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PM Orbán briefs Hungary’s ambassadors

July 18th, 2013

Népszabadság accuses the Prime Minister of defending his own personal power on the pretext of safeguarding national sovereignty, while Magyar Hírlap finds the government’s left-wing critics guilty of undying subservience to foreign governments.

In his address to the annual conference of Hungarian ambassadors, Prime Minister Viktor Orbán focused mainly on economic issues and said that since it took office three years ago, his government has managed to reverse negative tendencies and put Hungary on the right track. When asked by former (Socialist) Foreign Minister László Kovács how he saw the recent frictions in Hungarian–US relations, the Prime Minister replied that there are no problems on “hard issues” such as defence and security. Opinions, he continued, diverge over “soft issues, concerning outlooks and ideologies”.

In its front page editorial, Népszabadság wonders what exactly those soft issues are: “perhaps parliamentary democracy, human rights, the freedom of religion, or the rule of law and a system of checks and balances?” The authors disagree with Mr Orbán who asked why “it was America’s job” to express an opinion about “Hungarian legislation over a particular issue”. Népszabadság remarks that it is a legal duty of the State Department to prepare a yearly overview of the state of human rights worldwide and adds that democracies tend not to get offended when reading that document, unlike dictatorships and autocracies. The main left-wing daily accuses the Prime Minister of failing to understand charges of a “democratic deficit” because as far as he is concerned, “he can do whatever he wants”.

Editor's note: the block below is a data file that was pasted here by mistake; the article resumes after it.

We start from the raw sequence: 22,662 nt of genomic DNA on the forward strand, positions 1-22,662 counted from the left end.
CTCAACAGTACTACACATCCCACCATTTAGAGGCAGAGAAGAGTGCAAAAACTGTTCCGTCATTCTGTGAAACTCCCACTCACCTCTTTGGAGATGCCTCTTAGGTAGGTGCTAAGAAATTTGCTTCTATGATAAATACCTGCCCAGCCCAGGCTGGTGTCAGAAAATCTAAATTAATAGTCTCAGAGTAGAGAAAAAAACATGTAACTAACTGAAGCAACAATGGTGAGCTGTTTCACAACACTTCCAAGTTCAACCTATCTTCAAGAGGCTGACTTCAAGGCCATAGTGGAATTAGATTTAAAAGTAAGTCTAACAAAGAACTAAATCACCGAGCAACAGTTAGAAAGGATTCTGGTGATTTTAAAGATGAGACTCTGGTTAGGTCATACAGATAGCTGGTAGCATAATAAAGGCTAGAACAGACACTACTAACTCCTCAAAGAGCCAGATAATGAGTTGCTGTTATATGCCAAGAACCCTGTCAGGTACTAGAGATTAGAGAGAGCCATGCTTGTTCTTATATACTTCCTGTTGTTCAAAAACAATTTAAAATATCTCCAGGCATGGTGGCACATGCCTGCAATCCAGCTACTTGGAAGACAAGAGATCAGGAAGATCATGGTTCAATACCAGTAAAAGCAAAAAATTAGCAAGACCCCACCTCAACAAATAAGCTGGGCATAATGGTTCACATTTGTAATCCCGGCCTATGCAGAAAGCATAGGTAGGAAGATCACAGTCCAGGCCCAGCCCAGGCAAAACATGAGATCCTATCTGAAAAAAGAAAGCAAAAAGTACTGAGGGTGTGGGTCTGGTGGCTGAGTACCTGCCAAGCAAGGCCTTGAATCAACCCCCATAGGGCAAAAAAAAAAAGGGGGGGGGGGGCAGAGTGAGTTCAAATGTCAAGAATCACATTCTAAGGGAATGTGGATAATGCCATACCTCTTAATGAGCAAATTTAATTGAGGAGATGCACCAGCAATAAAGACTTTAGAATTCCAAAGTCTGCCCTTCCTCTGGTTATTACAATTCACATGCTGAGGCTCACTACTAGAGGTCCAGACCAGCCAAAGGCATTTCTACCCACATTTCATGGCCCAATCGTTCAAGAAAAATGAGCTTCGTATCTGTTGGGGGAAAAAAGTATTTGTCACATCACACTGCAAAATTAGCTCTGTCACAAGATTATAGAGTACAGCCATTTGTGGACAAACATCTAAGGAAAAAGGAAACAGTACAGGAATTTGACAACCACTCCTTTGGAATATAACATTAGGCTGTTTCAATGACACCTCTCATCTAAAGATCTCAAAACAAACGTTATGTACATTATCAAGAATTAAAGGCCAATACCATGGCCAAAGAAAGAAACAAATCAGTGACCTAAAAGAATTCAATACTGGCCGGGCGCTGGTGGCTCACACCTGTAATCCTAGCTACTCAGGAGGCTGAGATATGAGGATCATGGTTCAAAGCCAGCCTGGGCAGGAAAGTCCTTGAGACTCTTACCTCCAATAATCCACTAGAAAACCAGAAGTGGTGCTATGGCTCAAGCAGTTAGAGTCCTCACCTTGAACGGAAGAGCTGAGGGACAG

In Magyar Hírlap, Gyula T. Máté thinks Hungary’s left wing leaders find the Prime Minister’s words so abhorrent, because they are as subservient to Western power centres as they once used to be to Communist Moscow. The Prime Minister, he remarks, just called Hungary’s alliance with the United States “fine and useful”, but could not accept “the elder brother’s right to interfere with everything, all the time”. For instance, Máté continues, “it is not the US ambassador’s job to tell Hungary what should be included into her constitution”. He finds it telling that Mr Kovács questioned the Prime Minister on that very issue. Over twenty years ago, the right-wing columnist concludes, Socialist leaders “only swapped ideological allegiances, not mentalities: now they are “unconditionally at the service of the White House, rather than of the Kremlin”, as before.

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